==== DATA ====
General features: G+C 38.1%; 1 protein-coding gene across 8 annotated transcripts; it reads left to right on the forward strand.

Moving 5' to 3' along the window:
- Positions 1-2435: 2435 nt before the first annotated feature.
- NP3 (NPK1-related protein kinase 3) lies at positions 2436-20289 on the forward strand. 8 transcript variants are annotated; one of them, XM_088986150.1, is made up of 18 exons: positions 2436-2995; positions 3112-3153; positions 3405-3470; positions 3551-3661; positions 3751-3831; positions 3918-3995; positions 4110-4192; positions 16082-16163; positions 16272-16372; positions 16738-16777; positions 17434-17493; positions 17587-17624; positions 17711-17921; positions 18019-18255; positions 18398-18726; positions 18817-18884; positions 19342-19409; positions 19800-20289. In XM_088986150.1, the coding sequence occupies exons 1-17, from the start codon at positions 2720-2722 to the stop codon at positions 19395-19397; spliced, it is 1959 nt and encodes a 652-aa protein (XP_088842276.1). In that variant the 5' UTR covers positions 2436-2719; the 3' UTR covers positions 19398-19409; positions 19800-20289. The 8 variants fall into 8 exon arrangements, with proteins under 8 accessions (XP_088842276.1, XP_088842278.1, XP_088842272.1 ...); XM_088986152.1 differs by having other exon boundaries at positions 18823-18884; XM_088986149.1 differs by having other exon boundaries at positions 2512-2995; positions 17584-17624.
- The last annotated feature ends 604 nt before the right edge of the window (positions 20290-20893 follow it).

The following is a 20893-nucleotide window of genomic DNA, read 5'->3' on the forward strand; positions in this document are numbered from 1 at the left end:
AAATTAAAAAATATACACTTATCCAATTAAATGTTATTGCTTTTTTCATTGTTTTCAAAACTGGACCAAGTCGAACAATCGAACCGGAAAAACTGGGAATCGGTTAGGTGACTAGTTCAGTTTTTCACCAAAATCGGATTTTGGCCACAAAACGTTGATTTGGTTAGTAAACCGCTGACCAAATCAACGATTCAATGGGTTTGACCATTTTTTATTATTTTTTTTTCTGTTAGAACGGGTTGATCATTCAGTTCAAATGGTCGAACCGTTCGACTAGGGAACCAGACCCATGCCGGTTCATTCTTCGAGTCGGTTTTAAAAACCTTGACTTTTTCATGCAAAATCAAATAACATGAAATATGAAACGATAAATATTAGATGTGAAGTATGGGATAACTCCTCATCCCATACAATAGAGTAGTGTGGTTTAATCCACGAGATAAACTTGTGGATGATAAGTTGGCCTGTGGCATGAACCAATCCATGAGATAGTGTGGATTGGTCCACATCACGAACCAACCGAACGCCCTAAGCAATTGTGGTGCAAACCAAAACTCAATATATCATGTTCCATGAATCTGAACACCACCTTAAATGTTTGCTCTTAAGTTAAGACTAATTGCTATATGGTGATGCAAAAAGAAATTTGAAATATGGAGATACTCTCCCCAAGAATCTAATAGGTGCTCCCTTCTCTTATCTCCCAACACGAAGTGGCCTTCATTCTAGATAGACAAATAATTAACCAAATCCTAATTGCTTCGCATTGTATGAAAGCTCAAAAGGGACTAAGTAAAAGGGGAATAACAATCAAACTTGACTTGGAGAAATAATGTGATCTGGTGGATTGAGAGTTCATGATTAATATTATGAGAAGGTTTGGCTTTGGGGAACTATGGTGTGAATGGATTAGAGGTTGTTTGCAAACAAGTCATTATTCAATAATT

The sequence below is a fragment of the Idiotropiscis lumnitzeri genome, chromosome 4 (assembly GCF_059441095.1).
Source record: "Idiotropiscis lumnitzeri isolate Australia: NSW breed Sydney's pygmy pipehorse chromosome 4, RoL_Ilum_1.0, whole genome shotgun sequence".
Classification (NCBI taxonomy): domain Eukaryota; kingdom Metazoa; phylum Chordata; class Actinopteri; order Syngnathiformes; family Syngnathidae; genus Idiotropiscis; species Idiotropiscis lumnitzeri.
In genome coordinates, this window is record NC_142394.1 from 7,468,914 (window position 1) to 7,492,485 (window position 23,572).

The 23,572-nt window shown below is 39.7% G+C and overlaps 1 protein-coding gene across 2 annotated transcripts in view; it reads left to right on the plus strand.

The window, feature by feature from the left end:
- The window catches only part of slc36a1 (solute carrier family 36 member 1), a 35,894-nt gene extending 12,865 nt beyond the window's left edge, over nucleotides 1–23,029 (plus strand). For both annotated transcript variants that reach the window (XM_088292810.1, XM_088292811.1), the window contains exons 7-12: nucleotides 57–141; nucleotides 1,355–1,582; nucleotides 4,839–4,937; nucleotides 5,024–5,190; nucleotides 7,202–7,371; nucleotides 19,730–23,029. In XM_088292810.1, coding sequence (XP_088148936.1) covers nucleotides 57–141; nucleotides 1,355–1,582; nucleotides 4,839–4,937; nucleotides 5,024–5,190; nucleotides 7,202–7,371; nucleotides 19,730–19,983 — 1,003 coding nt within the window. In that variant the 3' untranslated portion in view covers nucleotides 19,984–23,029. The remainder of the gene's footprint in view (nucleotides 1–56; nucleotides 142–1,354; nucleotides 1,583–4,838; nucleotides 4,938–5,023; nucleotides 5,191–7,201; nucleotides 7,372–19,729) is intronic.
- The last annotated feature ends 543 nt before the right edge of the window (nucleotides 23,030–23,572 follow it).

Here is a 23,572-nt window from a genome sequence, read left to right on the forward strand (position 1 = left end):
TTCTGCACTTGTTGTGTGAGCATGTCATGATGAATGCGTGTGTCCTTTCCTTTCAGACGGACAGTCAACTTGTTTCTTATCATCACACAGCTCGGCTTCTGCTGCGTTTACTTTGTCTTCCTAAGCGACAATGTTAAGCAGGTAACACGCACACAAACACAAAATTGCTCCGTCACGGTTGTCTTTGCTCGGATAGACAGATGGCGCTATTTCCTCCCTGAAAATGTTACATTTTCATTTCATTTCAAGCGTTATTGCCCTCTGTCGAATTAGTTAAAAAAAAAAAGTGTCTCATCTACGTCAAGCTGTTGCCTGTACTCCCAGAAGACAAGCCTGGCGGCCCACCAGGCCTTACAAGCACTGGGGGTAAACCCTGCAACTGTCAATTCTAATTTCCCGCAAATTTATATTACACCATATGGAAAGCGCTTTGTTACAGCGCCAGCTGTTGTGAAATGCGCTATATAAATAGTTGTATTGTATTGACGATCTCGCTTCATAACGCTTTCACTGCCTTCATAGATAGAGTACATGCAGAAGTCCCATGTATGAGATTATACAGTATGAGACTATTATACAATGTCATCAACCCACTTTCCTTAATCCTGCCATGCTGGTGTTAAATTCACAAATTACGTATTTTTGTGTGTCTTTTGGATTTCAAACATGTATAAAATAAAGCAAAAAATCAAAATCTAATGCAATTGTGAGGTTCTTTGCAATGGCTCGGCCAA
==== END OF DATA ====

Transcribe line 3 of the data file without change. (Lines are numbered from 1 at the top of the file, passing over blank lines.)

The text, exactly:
- Positions 1-2435: 2435 nt before the first annotated feature.